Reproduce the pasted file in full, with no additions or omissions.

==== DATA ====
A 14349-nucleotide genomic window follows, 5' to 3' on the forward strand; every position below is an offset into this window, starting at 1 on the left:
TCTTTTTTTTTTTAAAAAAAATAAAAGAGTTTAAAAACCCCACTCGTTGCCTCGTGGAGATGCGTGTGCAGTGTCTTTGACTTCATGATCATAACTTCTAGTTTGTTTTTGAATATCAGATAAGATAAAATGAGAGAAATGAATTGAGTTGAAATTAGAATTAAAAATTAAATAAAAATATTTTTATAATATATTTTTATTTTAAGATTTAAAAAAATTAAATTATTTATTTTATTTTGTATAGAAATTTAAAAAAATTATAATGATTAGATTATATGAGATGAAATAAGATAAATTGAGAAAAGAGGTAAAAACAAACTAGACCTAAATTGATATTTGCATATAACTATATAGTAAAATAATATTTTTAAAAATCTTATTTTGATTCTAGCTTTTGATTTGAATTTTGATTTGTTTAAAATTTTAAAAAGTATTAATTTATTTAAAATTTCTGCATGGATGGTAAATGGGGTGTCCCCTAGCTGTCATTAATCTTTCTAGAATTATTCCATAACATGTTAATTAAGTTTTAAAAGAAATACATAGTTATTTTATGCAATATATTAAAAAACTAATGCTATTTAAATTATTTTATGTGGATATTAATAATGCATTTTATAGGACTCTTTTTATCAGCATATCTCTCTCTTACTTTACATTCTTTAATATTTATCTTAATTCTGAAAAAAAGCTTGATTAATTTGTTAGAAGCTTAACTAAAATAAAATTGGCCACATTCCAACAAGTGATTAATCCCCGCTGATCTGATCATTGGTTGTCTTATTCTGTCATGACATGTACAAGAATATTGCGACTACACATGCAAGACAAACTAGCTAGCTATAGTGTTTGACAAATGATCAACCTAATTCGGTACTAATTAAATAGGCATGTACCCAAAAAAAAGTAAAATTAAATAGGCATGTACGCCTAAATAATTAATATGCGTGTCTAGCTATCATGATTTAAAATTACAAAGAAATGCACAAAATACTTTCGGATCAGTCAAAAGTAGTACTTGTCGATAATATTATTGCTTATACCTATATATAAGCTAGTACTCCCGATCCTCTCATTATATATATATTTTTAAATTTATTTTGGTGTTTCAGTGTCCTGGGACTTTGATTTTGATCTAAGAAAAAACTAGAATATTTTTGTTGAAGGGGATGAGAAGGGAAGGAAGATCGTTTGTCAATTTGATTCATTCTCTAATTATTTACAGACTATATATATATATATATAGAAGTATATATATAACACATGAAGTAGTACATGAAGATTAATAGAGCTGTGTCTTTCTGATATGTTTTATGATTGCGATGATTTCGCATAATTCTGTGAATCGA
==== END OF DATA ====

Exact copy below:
A 14349-nucleotide genomic window follows, 5' to 3' on the forward strand; every position below is an offset into this window, starting at 1 on the left:
TCTTTTTTTTTTTAAAAAAAATAAAAGAGTTTAAAAACCCCACTCGTTGCCTCGTGGAGATGCGTGTGCAGTGTCTTTGACTTCATGATCATAACTTCTAGTTTGTTTTTGAATATCAGATAAGATAAAATGAGAGAAATGAATTGAGTTGAAATTAGAATTAAAAATTAAATAAAAATATTTTTATAATATATTTTTATTTTAAGATTTAAAAAAATTAAATTATTTATTTTATTTTGTATAGAAATTTAAAAAAATTATAATGATTAGATTATATGAGATGAAATAAGATAAATTGAGAAAAGAGGTAAAAACAAACTAGACCTAAATTGATATTTGCATATAACTATATAGTAAAATAATATTTTTAAAAATCTTATTTTGATTCTAGCTTTTGATTTGAATTTTGATTTGTTTAAAATTTTAAAAAGTATTAATTTATTTAAAATTTCTGCATGGATGGTAAATGGGGTGTCCCCTAGCTGTCATTAATCTTTCTAGAATTATTCCATAACATGTTAATTAAGTTTTAAAAGAAATACATAGTTATTTTATGCAATATATTAAAAAACTAATGCTATTTAAATTATTTTATGTGGATATTAATAATGCATTTTATAGGACTCTTTTTATCAGCATATCTCTCTCTTACTTTACATTCTTTAATATTTATCTTAATTCTGAAAAAAAGCTTGATTAATTTGTTAGAAGCTTAACTAAAATAAAATTGGCCACATTCCAACAAGTGATTAATCCCCGCTGATCTGATCATTGGTTGTCTTATTCTGTCATGACATGTACAAGAATATTGCGACTACACATGCAAGACAAACTAGCTAGCTATAGTGTTTGACAAATGATCAACCTAATTCGGTACTAATTAAATAGGCATGTACCCAAAAAAAAGTAAAATTAAATAGGCATGTACGCCTAAATAATTAATATGCGTGTCTAGCTATCATGATTTAAAATTACAAAGAAATGCACAAAATACTTTCGGATCAGTCAAAAGTAGTACTTGTCGATAATATTATTGCTTATACCTATATATAAGCTAGTACTCCCGATCCTCTCATTATATATATATTTTTAAATTTATTTTGGTGTTTCAGTGTCCTGGGACTTTGATTTTGATCTAAGAAAAAACTAGAATATTTTTGTTGAAGGGGATGAGAAGGGAAGGAAGATCGTTTGTCAATTTGATTCATTCTCTAATTATTTACAGACTATATATATATATATATAGAAGTATATATATAACACATGAAGTAGTACATGAAGATTAATAGAGCTGTGTCTTTCTGATATGTTTTATGATTGCGATGATTTCGCATAATTCTGTGAATCGA